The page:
CLEAN SWEEP TACKLES ORDER BOOK FRAGMENTATION AT UBS MTF.
UBS MTF, the broker-owned multilateral trading facility (MTF), has implemented a new order type and rolled out waivers across its three order books to increase trading efficiency.
“We didn’t want to fragment the liquidity within UBS MTF,” says Richard Semark, CEO of UBS MTF. “Having clients send large orders to one book and then if unsuccessful after a period of time, pulling that and sending to another book would not be an efficient or an attractive way of trading on UBS MTF.”
The trading venue, ranked as Europe’s second largest dark pool according to BATS Trading data, says it is responding to regulatory change, specifically the preparation for MiFID II, which comes into effect in January 2018.
In a note to members, the MTF reported that it now operates under two waivers – Large in Scale (LIS) and Reference Price Waiver (RPW) – for execution on the its mid, bid and offer books.
“There is clearly an increasing appetite to trade larger sizes,” says Semark. “We are seeing that across the market and we wanted to make sure that UBS MTF was able to offer that functionality. Since the introduction of the LIS waiver we see members execute in large size, then we see them coming back to try and do that again. So actually the growth in the number of LIS trades that we have had has been – whilst not huge – has been quicker than I expected.”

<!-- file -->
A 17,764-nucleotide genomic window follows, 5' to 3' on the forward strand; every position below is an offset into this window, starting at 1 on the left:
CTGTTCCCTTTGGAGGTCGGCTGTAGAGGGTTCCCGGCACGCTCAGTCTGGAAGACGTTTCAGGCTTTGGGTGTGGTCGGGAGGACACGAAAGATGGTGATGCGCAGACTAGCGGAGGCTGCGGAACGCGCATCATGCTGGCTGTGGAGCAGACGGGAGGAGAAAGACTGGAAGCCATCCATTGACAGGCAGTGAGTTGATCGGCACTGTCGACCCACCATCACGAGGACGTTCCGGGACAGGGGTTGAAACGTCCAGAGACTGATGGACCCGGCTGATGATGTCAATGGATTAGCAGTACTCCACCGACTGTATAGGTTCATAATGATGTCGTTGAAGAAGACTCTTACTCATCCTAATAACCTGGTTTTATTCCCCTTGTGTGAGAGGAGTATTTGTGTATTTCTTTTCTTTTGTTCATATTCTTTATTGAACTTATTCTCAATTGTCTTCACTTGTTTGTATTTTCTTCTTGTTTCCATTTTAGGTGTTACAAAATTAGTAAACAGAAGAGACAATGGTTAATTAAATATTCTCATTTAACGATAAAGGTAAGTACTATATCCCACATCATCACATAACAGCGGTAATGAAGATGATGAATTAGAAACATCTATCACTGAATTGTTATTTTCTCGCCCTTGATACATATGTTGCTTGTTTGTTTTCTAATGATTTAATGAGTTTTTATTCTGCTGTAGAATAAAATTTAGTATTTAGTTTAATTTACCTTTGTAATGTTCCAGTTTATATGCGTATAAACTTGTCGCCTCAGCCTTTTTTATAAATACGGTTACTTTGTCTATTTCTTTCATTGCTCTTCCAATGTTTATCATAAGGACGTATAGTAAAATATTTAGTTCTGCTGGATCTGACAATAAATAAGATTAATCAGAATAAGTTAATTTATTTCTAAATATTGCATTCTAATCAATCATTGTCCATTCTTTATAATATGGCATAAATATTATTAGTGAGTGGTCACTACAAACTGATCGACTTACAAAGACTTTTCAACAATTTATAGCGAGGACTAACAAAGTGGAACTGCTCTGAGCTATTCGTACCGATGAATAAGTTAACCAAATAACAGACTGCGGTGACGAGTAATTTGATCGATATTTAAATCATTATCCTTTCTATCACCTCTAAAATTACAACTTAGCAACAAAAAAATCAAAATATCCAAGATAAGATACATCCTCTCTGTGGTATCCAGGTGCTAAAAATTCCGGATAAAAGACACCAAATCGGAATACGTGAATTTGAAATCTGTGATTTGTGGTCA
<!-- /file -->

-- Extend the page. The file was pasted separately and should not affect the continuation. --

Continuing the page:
The MTF has also introduced a new execution instruction so members can seek liquidity in the three order books, with one single order, known as the order book sweep (OBS). It offers an alternative to the single peg price as an execution instruction. Traders can instruct an order be conducted either a half, or a full, sweep across peg types.
A half sweep will execute at the primary peg, or if no immediate execution is possible, the order will be eligible for execution at the mid-peg price. A full sweep should lead to execution at the primary peg, and if no immediate execution is possible, the order will be eligible for immediate execution at the mid-peg, then at the market peg if it is still not executed partially or fully at the mid.
Semark notes, “While the sweep order type is a fairly small proportion of our orders at the moment, it’s certainly something which is attractive to members because it does allow them to try and take advantage of the near touch before moving to mid or far touch. We are seeing some increases in how members are using that.”